Welcome back to the Sinica Podcast, a roundtable on current affairs in China featuring China-watchers from a wide range of backgrounds. In this week's installment host Kaiser Kuo talks about China's delicate maneuvering in the Middle East, as well as the recent health scandals to emerge around the vaccination of children in Shanxi and Jiangsu. Our guests this week include Bill Bishop, a tech entrepreneur and blogger at DigiCha.com and Sinocism.com, along with public relations expert William Moss, who writes the blog Imagethief.com.

This week: how should we interpret signs that China may be preparing for an about-turn on Iranian sanctions? Have recent Israeli visits hardened Beijing's position, or are we seeing quid pro quo linked to American pressure on currency manipulation and upcoming nuclear disarmament talks? And what is going on with the vaccination crises in Shanxi and Jiangsu? Are we seeing the first stages of another major public relations crisis, or does evidence point to this blowing over quickly?

Be sure to give us your take on things either in the comment section, or by writing us at sinica@popupchinese.com. And two extra notes. First, remember that you can download all of our Sinica podcasts through iTunes automatically by subscribing using our special RSS feed for the show. To get things working, open up iTunes, click the "Advanced" menu and select "Subscribe to Podcast". When prompted, copy the URL "http://popupchinese.com/feeds/custom/sinica" into the box. Secondly, if you'd prefer to listen to this podcast elsewhere than through our onsite flash player, you can download this podcast as a standalone mp3 file.
 said on
April 9, 2010
On the oil front, I'd be skeptical anyone is really eager to take Iranian production offline except Israel. Mainstream energy analysts are starting to take peak oil seriously (assuming production hasn't already peaked), and with little evidence Saudi Arabia can spike production by increasing its rate of extraction from Ghawar, where is the extra oil going to come from?

On Bill's point - I've also heard reputable people argue that an uncontrolled float would likely send the RMB down not up. I think Yasheng Huang was making this argument too. It seems to center on the claim that much of the capital getting low returns in the Chinese stock and real estate markets would flow out of the country in search of better returns abroad. Private holders of RMB would presumably also want to diversify into other currencies. Which would give the RMB an immediate and significant depreciation within a short time after floating as wealth flowed out of the country and then a gradual lift over time.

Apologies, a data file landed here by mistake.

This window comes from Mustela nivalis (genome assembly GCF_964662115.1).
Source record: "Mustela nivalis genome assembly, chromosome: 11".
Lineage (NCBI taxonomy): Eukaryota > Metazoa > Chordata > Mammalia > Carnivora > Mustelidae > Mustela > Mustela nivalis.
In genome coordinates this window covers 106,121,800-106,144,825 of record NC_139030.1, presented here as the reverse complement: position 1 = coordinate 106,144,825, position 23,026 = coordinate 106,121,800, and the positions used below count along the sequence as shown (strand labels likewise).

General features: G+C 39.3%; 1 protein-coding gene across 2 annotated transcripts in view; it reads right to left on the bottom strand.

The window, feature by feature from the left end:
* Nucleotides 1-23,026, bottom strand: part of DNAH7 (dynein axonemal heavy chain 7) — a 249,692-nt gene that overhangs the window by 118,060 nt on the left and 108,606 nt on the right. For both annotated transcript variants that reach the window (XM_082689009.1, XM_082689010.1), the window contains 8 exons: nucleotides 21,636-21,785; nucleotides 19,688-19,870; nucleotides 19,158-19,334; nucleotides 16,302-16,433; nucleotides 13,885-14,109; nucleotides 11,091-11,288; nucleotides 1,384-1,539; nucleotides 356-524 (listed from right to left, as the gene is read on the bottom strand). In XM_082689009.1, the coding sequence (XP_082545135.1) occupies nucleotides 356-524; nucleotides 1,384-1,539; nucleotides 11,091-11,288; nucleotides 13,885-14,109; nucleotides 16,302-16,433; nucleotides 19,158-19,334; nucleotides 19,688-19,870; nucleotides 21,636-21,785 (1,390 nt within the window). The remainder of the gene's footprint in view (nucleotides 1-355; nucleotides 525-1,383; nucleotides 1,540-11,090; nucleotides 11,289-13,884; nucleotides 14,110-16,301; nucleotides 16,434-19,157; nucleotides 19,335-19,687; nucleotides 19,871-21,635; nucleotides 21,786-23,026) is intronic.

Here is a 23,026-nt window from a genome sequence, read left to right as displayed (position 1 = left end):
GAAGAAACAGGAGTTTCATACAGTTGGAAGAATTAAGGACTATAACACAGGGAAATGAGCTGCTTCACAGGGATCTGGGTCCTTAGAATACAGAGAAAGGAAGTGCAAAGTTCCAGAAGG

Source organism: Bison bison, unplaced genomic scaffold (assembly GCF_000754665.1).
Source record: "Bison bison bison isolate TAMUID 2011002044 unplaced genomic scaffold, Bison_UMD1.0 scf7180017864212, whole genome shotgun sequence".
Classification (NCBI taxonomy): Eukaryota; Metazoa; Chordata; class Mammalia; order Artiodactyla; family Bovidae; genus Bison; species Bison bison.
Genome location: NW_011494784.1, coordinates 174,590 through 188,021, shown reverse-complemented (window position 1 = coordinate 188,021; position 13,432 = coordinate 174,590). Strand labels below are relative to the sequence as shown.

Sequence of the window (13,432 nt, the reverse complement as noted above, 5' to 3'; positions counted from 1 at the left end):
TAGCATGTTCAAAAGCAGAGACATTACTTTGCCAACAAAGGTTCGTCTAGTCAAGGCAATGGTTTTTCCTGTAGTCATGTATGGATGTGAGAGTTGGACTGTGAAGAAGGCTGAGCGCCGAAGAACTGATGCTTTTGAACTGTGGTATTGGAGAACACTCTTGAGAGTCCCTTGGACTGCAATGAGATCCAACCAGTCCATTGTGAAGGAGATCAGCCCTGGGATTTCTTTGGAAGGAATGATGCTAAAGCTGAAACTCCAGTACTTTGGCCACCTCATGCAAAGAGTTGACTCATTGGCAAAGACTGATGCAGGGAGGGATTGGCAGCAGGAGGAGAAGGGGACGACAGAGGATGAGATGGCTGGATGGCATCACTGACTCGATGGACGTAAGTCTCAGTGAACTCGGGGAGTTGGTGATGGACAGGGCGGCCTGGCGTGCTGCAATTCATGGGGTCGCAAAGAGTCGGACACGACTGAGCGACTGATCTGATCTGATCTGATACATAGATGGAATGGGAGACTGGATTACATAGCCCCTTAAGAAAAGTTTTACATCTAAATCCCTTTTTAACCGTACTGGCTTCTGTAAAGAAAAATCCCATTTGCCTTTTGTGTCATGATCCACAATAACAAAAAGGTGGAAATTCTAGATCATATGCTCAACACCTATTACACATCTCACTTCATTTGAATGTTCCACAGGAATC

Also, I don't see how the Chinese government can relax its currency controls without crushing the real estate bubble.

 said on
April 13, 2010
This season of the TV show "24" has been focused, to date, on a fictional Islamic state which is clearly meant to be Iran. The various stereotypes used are an interesting indication of US public attitudes towards Iran (with some Canadian inflections, since the show has a good deal of Cdn. direction).
 said on
April 24, 2010
I would think that another reason China would be hesitant to support sanctions is it's stance on sovereignty. The Chinese government is very careful joining any international regime which takes actions against governments which defy international norms/law. The CCP itself is a government which could be (and one could argue, should be) held more accountable by the global community.

If one looks at China's business with overseas governments, it are very careful to disassociate themselves from anything political, and make all of it's dealings purely about business. It's easier (and more profitable) to develop and spread a norm of international relations that is 'harmonious' and non-political
 said on
April 25, 2010
@odchase Absolutely, that's certainly one of the reasons that China opposes Iran sanctions, and one of the principles undergirding China's foreign policy positions much of the time. I think probably the reason that we didn't bring it up is perhaps that all of the guests sort of assumed it as a given. But you're right that the point was one worth making, and I certainly agree with your characterization of China's efforts to consistently delink business from politics, as well as your suggestion that China is itself vulnerable to such linkages for its own behavior that runs counter to international norms. Thanks for your feedback!
Mark Lesson Studied